Larry, take us through your aha moment, as it relates to coming up with the Mathnasium method. What did that look like?
Okay, I was in my fifth year of teaching, which would have been 1979. And I got the greatest news of all time, and that was, I found out I was going to be a parent. And I remember stopping dead in my tracks one day at school going, how does human beings learn math may not know how to add and subtract, and all the mechanical skills, but how does one become a math thinker. And, as my son Nick was born, and his first four years of life, I started to understand that there is a way to approach this, that, well, it’s become now the Mathnasium method. And the big emphasis is on, you got a kid who’s four years old, you know, most people think that you can’t do any serious math with a kid like that. But it turns out that that is not at all the case. And we have a pre K program in Mathnasium, where we use a lot of the elements I used with NiP to get kids off to a tremendous start. But that aha moment that I had was when I realized that what I had been doing as a classroom teacher really didn’t work with with a young child who didn’t have any mathematical experience. And so when I, the corner, one of the cornerstones of Mathnasium method is the amount of mental and verbal work we do with kids. Your math is often thought of pretty much as a written phenomenon. But the long before you do any writing, you’ve got to think math. And so our emphasis is initially on on the mental component and the visual component, we can make a real quick example. But how much is 99 plus 99? Plus 99? Well, a lot of folks, when they hear that question, basically try to think of it as a written problem. 99 over 9999, and due to the column addition problem in their head.
That’s exactly what I’m doing right now.
Welcome to what most most adults do, I’ve done this many, many parents evenings that I do that the way we look at it, hey, 99 plus 99, plus 99, we call it that’s almost 100 plus 100 plus 100. Well, that’s easy, 300. But there’s a little bit extra in there, three extra impact. So 300 minus three is 297. And you’re all done. We’re gonna do that with kids long before we we get to the written part of math. So the kids are already have a groove, if you will, dealing with numbers. And that’s something that unfortunately, well Mathnasium was number one product and ultimately is number sense, that is really understanding how numbers work. You’re not just the mechanics of it, but actually the sense of it all. In fact, before Mathnasium existed, the program that Nick and I had developed, it was now called the Mathnasium method was called math awareness. Because that awareness piece is what I believe is the missing element in pretty much the panorama worldwide. Everybody goes is going immediately to skills and instead of going through, yes, it’s a much more much more difficult process to work on installing numbers since the example I just gave you. You know, that was nothing hard about that. And in fact, if Leon if I may challenge you for a moment, how much is 99 times seven? Think about that for a second. Based on the example I just gave you. I don’t mean to put you on the spot. But the 300 What do you think? So 700 Minus? Yeah, I give up.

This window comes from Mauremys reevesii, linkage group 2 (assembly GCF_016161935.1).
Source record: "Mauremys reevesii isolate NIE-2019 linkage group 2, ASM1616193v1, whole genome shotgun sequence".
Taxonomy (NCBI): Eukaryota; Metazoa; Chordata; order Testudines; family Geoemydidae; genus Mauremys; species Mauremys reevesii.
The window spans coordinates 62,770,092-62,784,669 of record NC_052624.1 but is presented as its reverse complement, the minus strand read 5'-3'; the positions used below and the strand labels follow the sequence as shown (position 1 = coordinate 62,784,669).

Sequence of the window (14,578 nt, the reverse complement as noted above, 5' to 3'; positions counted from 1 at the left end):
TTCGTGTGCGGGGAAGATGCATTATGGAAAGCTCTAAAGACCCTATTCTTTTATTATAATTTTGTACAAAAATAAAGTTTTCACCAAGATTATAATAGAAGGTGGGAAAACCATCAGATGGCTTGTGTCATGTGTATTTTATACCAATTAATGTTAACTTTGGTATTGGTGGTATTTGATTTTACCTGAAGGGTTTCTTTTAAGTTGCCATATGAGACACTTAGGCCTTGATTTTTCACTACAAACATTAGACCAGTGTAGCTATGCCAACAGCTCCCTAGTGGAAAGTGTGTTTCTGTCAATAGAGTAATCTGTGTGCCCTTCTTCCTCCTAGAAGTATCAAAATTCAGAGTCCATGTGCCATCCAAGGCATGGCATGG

700 Minus seven, each one of those hundreds you got you got one extra in there. So 700 minus seven is 693. And we’re gonna get kids thinking math. One of mathematicians, co founders, his one of his children, was one of the first kids I worked up with in the Mathnasium environment. And that was about 18 years ago. And I met the young man recently at our Christmas party. And he said something interesting to me. He said, you know, Larry, that what you do and what Mathnasium does, is you don’t just teach kids how to do math. You think you teach kids how to think math? And probably that would be the Mathnasium difference right there. The emphasis not just on the mechanics, kids need absolutely need to learn their timetables. Memorization is one of the worst techniques for doing it, however, and that’s what most people think, is the is the way to do it. Well, if that was true, we would. That’s one of the two major things in this in math education that It stumps kids before they get to algebra, Algebra teachers across the country in here in the US hope and pray that by the time kids get to the doorstep of algebra, they simply know their times tables. The third and fourth grade skill. So we started developing a palette and the experience that I have, and my team has it at Mathnasium headquarters, we’ve been in very competitive rich classroom situation you can imagine and we bring that wisdom to how we develop materials, and very importantly, how we train our instructors to to not just be teach kids mechanics, but to teach kids actually how to think math, which bestows on and the ability to do the mechanics, from a position of under actually understanding it, as opposed to just kind of praying that it’s gonna be right.
So interesting to hear you tell that story, because I’m sure you’ve noticed, you’re talking to somebody for whom math was a pain point, which is why I became a journalist. And so I always had to think extra hard. And it was always a struggle, it never really became easier, until I guess I got a little bit older. And I still, you know, it’s a bit easier, but it’s still something I have to stop and really think about. So, Larry, take us through your five years into your teaching career, you have this aha moment. How do you go about constructing a method? And how long did that take you?